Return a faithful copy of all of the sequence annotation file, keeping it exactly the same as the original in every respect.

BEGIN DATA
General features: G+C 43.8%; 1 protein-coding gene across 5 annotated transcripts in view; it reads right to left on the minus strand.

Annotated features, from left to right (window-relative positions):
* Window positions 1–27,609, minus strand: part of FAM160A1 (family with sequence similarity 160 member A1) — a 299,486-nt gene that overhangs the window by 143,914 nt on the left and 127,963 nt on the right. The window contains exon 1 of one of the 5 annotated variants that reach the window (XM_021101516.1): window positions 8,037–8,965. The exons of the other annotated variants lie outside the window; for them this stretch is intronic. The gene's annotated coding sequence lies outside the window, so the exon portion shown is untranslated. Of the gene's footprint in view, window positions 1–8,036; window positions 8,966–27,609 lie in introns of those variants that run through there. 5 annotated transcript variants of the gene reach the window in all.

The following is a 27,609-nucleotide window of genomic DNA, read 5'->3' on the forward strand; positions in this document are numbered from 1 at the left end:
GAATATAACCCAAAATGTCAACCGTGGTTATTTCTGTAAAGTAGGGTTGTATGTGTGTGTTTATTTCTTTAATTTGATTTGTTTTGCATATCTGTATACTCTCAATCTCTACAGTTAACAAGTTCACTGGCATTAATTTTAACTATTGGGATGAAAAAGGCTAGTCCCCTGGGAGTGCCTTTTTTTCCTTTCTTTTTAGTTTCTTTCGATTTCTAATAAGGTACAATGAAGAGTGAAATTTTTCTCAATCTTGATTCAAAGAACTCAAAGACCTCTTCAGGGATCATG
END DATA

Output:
General features: G+C 43.8%; 1 protein-coding gene across 5 annotated transcripts in view; it reads right to left on the minus strand.

Annotated features, from left to right (window-relative positions):
* Window positions 1–27,609, minus strand: part of FAM160A1 (family with sequence similarity 160 member A1) — a 299,486-nt gene that overhangs the window by 143,914 nt on the left and 127,963 nt on the right. The window contains exon 1 of one of the 5 annotated variants that reach the window (XM_021101516.1): window positions 8,037–8,965. The exons of the other annotated variants lie outside the window; for them this stretch is intronic. The gene's annotated coding sequence lies outside the window, so the exon portion shown is untranslated. Of the gene's footprint in view, window positions 1–8,036; window positions 8,966–27,609 lie in introns of those variants that run through there. 5 annotated transcript variants of the gene reach the window in all.

The following is a 27,609-nucleotide window of genomic DNA, read 5'->3' on the forward strand; positions in this document are numbered from 1 at the left end:
GAATATAACCCAAAATGTCAACCGTGGTTATTTCTGTAAAGTAGGGTTGTATGTGTGTGTTTATTTCTTTAATTTGATTTGTTTTGCATATCTGTATACTCTCAATCTCTACAGTTAACAAGTTCACTGGCATTAATTTTAACTATTGGGATGAAAAAGGCTAGTCCCCTGGGAGTGCCTTTTTTTCCTTTCTTTTTAGTTTCTTTCGATTTCTAATAAGGTACAATGAAGAGTGAAATTTTTCTCAATCTTGATTCAAAGAACTCAAAGACCTCTTCAGGGATCATG